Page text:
LONDON: After a 26-year run, it’s the end of the road for Lotus Esprit, the sports car made famous by James Bond in The Spy Who Loved Me.
Wednesday’s announcement by Group Lotus plc, owned by Perusahaan Otomobil National Bhd, that production would cease at the end of the year was timed to coincide with the Los Angeles Motor Show, which opened the next day.
For the fans of the 175mph, £50,000 Esprit, long regarded by many as the classic supercar, the news has been greeted with nostalgia.
“The Esprit is a British icon, exciting to look at and exciting to drive,” Graham Arnold, president of Club Lotus whose 10,000 plus members own more than 11,000 units of various models, told The Star.
“It’s like a beautiful woman. After parking the car, the owner turns around to admire it again. And the Esprit generates enormous loyalty among owners.”
But like any beautiful woman, time takes its toll and the allure of the Esprit is fading.
The Esprit was being phased out because it was reaching the end of its sales life, said a Lotus HQ spokesman, ending its illustrious presence in mid-2003 in Europe and early 2004 in the United States.
It was unveiled in 1972 as a styling concept at the Turin Motor Show and the first model rolled off the production line at Hethel in Norfolk four years later. Since then, 11,500 units have been built.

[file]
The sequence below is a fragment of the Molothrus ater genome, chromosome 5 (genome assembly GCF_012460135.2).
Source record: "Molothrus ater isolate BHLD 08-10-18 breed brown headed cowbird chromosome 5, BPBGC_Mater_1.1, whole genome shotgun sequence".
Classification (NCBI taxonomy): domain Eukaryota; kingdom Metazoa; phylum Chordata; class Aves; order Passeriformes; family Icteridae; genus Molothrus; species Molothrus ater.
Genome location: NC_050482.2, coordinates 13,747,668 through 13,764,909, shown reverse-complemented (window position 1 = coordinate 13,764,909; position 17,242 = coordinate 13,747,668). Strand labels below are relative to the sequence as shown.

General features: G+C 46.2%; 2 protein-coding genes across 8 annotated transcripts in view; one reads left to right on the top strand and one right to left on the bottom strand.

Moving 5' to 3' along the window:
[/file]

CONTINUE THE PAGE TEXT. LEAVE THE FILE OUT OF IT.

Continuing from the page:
The Esprit became a Bond car when Lotus founder Colin Chapman had it parked outside the office of Cubby Brocolli, the producer, in order to catch his attention. It paid off, and the Esprit shot to fame.
At its peak, the car sold about 800 units a year, and in recent years sales have averaged 250 units, most of which are sold in the US where it is priced at US$89,000.
Though Lotus plans to roll out 140 units this year, Arnold will not be surprised to see a big rush – while stocks last - for the latest Esprit, which is powered by a 3.5-litre turbo-charged Lotus V8 engine, producing 350hp at 6,500rpm.
Its niche in the American market will be replaced by the popular Elise which, according to the motoring editor of Financial Times, has transformed the fortunes of the British subsidiary of Proton in the six years since the £25,000 car was launched.
Two years ago, the production output at Hethel was about 6,000 units of the Elise and the Vauxhall VX220/Opel Speedster built under contract for General Motors, compared to 800 when Proton took over Lotus in 1996.
But the global slowdown in the motor industry and what many analysts saw as over-ambitious targets then forced Lotus to retrench 100 of its consultancy engineering staff and 250 assembly line workers.
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